Photo courtesy of Associated Press
Story by Cody Uhls / Contributing Writer
It had to be kids.
But not just any kids.
Adults couldn’t have organized a march about kids and school shootings and have expected it to have the impact the “March For Our Lives” had for the issue.
Students from Marjory Stoneman Douglas High School in Parkland, Florida, started the protests in the wake of 17 students being shot and killed in February at their own school.
The campaign for stricter gun control was quickly coined the “Never Again” movement. Cameron Kasky, one of the social-media giants of the movement and a Marjory Stoneman Douglas student, wrote in one of his many posts after the shooting, “Can’t sleep. Thinking about so many things. So angry that I’m not scared or nervous anymore . . . I’m just angry. I just want people to understand what happened and understand that doing nothing will lead to nothing. Who’d have thought that concept was so difficult to grasp?”
They are the type of people lawmakers can’t simply ignore. Though lawmakers attempt to keep their distance from the chatter, survivors have voices louder than anything in any political debate.
Pro-gun activists attempted to hold rallies of their own on Saturday, March 24, which was the same day as the nationwide March For Our Lives protests. It didn’t work. The New York Times reported, “In Salt Lake City, Utah, about 500 pro-gun marchers walked to the state Capitol building, advocating for fortified schools and more armed teachers. An hour later, about 6,000 anti-gun violence demonstrators marched the same route in a call for more gun regulations.”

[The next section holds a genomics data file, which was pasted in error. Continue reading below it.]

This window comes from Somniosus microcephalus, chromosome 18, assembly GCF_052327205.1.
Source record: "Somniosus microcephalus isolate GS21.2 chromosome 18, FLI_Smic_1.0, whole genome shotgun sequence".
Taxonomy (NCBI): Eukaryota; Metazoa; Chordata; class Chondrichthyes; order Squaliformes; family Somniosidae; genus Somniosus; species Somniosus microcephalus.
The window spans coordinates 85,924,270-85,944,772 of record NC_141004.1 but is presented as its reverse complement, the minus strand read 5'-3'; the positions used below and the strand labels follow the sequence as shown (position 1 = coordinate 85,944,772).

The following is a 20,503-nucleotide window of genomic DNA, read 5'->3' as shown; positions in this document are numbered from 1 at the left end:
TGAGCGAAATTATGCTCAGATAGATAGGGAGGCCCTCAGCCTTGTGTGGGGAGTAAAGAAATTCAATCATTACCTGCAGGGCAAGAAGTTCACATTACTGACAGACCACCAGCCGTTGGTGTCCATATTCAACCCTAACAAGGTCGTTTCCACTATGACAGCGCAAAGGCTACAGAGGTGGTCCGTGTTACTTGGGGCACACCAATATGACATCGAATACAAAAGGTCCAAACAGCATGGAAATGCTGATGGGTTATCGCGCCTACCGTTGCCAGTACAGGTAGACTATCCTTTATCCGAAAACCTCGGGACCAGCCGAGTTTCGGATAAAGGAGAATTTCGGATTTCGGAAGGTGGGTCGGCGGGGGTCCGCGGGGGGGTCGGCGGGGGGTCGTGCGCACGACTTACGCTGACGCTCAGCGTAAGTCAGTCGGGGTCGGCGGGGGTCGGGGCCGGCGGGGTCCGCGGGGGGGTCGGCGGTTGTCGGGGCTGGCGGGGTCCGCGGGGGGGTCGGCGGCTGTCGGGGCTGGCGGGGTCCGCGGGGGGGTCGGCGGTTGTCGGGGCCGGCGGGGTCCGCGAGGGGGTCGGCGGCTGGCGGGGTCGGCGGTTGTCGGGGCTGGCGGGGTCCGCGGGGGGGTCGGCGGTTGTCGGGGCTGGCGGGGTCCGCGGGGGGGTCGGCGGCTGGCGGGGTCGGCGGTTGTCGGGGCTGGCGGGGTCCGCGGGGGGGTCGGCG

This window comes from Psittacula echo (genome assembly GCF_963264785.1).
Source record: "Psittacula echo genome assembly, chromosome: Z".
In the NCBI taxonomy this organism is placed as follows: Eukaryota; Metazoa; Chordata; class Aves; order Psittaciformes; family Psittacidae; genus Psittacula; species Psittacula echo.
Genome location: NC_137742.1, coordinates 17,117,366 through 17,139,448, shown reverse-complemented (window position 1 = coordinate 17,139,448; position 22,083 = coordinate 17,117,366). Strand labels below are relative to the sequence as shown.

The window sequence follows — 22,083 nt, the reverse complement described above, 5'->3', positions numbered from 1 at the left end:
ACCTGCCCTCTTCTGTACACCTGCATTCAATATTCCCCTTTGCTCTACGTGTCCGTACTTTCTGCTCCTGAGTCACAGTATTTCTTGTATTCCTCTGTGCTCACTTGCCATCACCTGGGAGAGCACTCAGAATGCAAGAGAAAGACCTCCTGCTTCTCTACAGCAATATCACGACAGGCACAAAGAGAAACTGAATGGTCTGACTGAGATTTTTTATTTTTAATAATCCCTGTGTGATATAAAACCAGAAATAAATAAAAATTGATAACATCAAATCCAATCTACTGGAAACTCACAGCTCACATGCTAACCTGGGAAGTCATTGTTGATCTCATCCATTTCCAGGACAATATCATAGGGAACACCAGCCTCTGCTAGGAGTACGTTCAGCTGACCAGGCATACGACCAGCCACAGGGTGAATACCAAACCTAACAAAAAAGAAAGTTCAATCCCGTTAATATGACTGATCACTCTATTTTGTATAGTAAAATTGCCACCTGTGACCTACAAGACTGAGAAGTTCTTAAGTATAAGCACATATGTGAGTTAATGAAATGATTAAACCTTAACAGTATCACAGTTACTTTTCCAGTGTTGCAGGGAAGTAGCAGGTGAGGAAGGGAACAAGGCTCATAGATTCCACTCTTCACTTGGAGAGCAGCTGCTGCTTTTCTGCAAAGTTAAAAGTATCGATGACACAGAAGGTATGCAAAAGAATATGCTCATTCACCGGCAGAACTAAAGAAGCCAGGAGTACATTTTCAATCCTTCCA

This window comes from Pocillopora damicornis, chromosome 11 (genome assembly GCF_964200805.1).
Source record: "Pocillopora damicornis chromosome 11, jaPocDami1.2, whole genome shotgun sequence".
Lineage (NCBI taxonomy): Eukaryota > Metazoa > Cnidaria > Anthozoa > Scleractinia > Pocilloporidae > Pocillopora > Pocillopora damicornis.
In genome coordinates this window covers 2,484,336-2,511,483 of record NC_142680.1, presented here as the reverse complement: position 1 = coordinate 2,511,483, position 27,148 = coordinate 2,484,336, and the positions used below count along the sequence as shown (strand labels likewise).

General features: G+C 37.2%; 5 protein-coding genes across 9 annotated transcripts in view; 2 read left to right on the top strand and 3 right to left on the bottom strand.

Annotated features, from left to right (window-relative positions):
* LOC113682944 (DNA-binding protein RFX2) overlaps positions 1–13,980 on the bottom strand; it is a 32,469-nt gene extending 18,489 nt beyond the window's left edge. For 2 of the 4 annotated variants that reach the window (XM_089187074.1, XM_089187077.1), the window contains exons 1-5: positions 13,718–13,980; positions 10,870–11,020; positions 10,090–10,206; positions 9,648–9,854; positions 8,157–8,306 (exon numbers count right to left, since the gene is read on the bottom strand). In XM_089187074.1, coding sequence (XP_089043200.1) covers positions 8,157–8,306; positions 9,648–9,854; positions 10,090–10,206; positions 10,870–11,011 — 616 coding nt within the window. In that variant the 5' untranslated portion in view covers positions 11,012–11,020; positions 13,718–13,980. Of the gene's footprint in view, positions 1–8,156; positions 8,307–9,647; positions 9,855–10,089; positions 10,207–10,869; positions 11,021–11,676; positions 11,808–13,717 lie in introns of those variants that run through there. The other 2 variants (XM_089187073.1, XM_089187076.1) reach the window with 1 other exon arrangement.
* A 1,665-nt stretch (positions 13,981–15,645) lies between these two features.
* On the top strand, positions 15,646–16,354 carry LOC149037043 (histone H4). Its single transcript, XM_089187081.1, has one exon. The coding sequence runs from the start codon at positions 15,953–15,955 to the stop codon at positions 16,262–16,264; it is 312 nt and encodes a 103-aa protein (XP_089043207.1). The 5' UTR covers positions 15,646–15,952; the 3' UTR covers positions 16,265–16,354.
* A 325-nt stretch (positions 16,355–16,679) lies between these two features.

This isn’t a gun debate anymore. It’s a life debate. This movement is about lives lost, and there have been too many. According to CNN, there has been an average of one school shooting each week this year alone. Nonprofit organization Everytown for Gun Safety, co-founded by Michael Bloomberg, collects data about school shootings, and it reports there have been 306 school shootings in America since 2013.
The debate over gun control and the debate to protect schools from shootings have been going on since Columbine High School’s infamous shooting in 1999. This is different, however. Kids organized this. The organizers witnessed this atrocity occur before their eyes, and it isn’t something easily forgotten. I support these kids. There’s something bittersweet about it. It’s worth the debate. The New Yorker staff writer Emily Witt wrote at the end of her article, “The first step of the Never Again movement was believing in an idea that the rest of America had grown too cynical to imagine: that Marjory Stoneman Douglas High really could be the last school shooting in America.”
The March For Our Lives was one step closer to this becoming a reality. Could Stoneman Douglas really be the last school shooting? No. But the sentiment of it being one of the last is something Americans, especially young Americans, could and should rally around.
This is an opinion, written from the perspective of the writer and does not reflect the views of Sidelines or MTSU.
To contact Editor-in-Chief Brinley Hineman, email firstname.lastname@example.org.